My current work reflects a consistent conceptual origin and a focused concern for the material, gesture, form and balance. All of the materials I use have a previous history. The surface of the work and material reveals this history. I think often of the likely state of the world when my children are my age, as compared to when I was their age. These gestural, fragmented and biomorphic abstractions poignantly reflect both beauty and a sense of inevitable loss.
My work in wood is carved, hollowed and assembled from sections of trees otherwise destined to be firewood, a variation of the traditional Japanese yosegi zukuri process. Essentially, it permits large-scale wood sculpture with non-cylindrical forms, reduced weight and a controlled surface, largely free from the concerns associated with regular, seasonal wood movement.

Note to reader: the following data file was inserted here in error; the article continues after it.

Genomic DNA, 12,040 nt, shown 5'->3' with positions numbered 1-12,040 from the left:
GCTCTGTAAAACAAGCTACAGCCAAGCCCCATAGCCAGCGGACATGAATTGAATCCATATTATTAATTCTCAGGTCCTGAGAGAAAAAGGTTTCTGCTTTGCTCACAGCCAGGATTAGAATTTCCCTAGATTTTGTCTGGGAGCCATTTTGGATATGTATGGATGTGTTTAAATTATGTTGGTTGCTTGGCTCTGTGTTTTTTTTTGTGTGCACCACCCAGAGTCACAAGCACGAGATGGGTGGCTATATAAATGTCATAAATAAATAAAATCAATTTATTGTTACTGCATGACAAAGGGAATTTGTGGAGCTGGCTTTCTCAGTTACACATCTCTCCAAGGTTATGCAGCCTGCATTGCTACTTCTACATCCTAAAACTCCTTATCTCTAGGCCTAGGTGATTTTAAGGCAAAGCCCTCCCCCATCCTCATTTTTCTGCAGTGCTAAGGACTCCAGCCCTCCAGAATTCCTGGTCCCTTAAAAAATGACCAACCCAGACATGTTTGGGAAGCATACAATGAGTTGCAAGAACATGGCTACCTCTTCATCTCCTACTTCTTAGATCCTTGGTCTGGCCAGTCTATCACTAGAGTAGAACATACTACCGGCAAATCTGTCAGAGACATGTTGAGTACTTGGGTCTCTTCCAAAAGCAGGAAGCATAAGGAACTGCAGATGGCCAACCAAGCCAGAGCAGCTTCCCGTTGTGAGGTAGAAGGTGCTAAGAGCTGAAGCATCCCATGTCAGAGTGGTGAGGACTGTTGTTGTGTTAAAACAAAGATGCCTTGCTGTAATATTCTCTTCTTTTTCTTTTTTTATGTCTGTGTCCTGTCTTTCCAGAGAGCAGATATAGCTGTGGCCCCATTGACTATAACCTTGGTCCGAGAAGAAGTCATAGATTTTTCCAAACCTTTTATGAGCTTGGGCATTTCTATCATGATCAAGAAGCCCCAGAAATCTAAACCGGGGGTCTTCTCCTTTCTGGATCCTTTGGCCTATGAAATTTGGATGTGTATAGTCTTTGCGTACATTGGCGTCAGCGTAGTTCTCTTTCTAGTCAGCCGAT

Each work is initiated with a chainsaw, jointed with chisel and plane, hollowed out with an assortment of tools, carved with gouges, charred with a torch, scraped and sanded, leafed with metal, and then scraped and drawn on. Tool marks from every stage are visible atop the grain of the wood and are a reference to the material, the history of making, and image.